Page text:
The announcement Saturday that Democratic challenger Joe Biden beat incumbent Republican Donald Trump in the hotly contested US presidential election has drawn mixed reactions in Iran.
Soon after US media declared Biden the winner, Iran’s Supreme Leader Ali Khamenei took to Twitter to downplay its effect on US policy toward Iran and the region.
“Regardless of the outcome, one thing is absolutely clear: the definite political, civil, moral decline of the US regime,” he wrote.
Iran’s envoy to Azerbaijan and former Foreign Ministry spokesman, Syed Abbas Mousavi, issued a statement that emphasized Biden’s policy will be similar to his predecessors.
While Iran’s official stance remains that there is no difference between Trump or Biden, there is guarded optimism that things could change under the incoming president if he revives the 2015 Iran nuclear deal.
Earlier Saturday, President Hassan Rouhani, while hailing what he termed “Iranian nation’s resistance” against the Trump administration’s “maximum pressure campaign” against Iran, said he hopes the new government in Washington will turn the page.
“We hope that the next US administration learns from the three-year experience and returns to its commitments,” he said, an apparent reference to Trump’s exit from the nuclear deal in May 2018.
In a reconciliatory tone, indicating Tehran was willing to talk, Rouhani expressed hope that the US will “understand that they have been incorrect” in policies toward Iran.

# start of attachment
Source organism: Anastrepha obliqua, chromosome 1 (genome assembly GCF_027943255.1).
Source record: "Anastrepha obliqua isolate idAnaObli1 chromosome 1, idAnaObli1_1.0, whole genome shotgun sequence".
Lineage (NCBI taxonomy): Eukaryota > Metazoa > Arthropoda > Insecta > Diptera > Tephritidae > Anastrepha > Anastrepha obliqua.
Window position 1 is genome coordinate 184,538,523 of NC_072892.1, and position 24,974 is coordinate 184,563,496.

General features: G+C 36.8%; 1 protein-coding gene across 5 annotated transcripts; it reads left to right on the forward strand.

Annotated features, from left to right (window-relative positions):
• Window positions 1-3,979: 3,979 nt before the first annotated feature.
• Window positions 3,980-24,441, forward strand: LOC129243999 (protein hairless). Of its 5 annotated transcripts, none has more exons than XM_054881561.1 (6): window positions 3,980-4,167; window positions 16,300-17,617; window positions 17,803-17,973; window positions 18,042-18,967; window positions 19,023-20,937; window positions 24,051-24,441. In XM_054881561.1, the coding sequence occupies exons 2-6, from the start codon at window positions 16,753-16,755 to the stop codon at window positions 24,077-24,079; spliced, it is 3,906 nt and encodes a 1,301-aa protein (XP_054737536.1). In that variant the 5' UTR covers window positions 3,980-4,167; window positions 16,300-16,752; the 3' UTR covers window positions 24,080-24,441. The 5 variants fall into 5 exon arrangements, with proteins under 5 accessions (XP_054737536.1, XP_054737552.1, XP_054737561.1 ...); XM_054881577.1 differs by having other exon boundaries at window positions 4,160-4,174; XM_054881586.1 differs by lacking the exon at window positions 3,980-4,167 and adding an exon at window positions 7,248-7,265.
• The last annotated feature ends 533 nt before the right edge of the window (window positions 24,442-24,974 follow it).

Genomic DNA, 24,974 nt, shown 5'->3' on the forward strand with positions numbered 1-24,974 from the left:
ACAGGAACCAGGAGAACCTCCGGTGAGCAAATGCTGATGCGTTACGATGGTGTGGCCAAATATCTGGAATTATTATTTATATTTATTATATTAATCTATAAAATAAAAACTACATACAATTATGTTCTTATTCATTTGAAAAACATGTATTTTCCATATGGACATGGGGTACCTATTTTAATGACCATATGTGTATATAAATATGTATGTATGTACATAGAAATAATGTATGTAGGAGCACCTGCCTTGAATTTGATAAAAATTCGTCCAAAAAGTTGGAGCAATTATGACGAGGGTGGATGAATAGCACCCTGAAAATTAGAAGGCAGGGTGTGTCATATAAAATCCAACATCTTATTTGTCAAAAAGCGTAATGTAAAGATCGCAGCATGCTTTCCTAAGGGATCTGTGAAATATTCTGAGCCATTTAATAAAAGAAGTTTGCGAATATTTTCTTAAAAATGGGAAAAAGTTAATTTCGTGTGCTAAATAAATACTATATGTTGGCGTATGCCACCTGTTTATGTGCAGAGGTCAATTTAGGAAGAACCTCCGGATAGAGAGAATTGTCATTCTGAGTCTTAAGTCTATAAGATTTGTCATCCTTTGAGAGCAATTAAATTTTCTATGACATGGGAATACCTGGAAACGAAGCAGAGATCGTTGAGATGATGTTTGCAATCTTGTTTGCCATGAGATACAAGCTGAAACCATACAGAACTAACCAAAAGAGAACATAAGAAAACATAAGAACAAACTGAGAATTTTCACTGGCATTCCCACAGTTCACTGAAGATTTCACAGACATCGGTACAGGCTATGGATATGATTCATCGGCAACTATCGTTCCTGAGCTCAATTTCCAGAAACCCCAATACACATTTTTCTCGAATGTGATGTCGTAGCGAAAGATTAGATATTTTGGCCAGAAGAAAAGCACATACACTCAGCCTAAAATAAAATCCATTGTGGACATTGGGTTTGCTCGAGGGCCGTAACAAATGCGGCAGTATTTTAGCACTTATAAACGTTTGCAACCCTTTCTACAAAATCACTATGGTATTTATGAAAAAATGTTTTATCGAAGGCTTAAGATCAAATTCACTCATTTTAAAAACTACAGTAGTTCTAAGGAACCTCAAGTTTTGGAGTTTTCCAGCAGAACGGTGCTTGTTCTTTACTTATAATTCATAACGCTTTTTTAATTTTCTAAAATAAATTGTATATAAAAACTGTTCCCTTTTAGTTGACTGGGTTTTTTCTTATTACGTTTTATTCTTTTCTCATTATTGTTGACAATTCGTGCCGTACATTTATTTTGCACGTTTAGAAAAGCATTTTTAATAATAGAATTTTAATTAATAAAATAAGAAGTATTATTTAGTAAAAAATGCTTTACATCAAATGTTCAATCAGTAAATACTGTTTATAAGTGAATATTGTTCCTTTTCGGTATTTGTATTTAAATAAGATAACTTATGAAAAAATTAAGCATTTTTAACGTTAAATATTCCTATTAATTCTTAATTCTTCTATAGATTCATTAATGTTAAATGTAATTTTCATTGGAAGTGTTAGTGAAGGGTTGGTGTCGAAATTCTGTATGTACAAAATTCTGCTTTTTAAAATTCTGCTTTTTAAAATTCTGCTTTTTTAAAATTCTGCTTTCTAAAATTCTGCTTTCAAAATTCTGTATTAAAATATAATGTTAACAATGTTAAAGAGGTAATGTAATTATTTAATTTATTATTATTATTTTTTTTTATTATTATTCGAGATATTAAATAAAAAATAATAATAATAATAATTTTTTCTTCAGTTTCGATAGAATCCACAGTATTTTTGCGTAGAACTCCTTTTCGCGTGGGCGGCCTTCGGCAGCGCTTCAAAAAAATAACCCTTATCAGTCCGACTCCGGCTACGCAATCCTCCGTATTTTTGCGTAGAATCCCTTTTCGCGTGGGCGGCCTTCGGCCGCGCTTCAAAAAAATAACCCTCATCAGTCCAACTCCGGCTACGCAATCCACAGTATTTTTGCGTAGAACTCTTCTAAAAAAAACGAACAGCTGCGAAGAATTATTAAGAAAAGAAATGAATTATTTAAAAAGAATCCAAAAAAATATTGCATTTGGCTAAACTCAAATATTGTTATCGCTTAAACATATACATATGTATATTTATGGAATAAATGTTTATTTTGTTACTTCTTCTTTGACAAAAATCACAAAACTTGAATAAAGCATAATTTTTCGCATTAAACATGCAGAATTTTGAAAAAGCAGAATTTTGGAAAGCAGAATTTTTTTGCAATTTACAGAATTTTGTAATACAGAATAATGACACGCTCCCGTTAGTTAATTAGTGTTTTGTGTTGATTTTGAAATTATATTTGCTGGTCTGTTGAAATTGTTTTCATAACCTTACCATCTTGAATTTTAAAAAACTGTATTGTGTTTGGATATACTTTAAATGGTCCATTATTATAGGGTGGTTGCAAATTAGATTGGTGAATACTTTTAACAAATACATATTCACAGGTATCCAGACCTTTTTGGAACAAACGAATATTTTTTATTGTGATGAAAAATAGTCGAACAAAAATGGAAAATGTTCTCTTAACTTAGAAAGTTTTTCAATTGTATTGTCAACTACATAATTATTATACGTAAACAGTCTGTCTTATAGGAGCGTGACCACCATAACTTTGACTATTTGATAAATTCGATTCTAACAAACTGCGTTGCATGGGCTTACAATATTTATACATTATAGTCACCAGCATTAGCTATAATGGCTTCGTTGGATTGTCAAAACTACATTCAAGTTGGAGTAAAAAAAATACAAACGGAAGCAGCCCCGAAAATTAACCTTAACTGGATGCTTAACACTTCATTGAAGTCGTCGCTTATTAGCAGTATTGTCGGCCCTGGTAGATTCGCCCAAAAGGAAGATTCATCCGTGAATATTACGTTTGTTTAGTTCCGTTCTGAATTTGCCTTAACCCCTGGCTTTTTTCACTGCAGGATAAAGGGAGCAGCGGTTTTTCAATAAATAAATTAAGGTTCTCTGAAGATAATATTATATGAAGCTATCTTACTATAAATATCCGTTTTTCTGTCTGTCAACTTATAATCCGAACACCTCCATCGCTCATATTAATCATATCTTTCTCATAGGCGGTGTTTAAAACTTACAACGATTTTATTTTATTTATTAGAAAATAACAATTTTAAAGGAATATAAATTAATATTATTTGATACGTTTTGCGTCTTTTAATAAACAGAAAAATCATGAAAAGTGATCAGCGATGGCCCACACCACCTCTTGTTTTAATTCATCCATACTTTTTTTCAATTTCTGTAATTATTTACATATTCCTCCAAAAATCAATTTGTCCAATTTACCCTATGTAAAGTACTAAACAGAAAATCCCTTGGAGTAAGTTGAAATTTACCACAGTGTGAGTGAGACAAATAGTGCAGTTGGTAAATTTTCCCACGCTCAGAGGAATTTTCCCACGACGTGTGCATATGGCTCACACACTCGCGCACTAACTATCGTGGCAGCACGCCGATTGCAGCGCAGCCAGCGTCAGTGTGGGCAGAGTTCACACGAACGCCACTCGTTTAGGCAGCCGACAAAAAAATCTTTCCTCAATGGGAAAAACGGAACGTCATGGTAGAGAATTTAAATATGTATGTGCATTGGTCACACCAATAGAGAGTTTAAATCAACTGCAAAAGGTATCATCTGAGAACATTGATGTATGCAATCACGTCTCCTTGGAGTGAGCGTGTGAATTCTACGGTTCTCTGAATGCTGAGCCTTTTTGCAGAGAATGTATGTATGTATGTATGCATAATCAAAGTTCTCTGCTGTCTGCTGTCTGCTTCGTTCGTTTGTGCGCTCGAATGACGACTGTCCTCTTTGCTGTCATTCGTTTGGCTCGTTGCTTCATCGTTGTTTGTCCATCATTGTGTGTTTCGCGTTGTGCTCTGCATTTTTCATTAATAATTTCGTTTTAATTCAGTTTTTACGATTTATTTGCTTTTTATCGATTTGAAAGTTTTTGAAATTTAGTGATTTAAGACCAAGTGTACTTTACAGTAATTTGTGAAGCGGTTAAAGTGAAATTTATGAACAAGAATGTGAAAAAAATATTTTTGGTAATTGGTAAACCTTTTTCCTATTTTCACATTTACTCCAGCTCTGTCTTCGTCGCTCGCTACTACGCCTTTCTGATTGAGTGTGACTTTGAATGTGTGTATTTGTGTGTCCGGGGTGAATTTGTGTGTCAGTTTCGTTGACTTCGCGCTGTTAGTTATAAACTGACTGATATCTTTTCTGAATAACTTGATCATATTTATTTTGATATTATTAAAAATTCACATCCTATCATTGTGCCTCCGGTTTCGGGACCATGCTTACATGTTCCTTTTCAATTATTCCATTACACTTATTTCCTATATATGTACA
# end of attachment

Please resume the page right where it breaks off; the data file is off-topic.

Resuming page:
Deputy Foreign Minister Abbas Aragchi also made similar comments that asserted “new approaches” may develop in Washington’s policies if Biden comes to power.
He said Iran will “adopt appropriate methods and solutions” in accordance with the shift in Washington’s policies toward Iran but cautioned that Tehran will also “counter any threat.”
On the possibility of Biden returning to the 2015 Iran nuclear deal negotiated during his tenure as US vice president, Aragchi said “it is still too early to comment on it.”
The 2020 US presidential election has generated tremendous interest in Iran’s media and intelligentsia, with some calling it the “most consequential US election for Iranians” in four decades.
Tensions between Iran and the US have escalated since 2018 when Trump announced a unilateral withdrawal from the nuclear deal, followed by reinstatement of sanctions.
Iranians are cautiously optimistic that Biden would return to the deal and relax sanctions.
With Biden leading the race, Iran’s forex market responded positively Friday. The national currency, the rial, gained significantly against foreign currencies, including the dollar.
The dollar lost more than 9% Saturday, dropping 23,000 rials to 247,000 rials, as Biden edged past Trump to victory.
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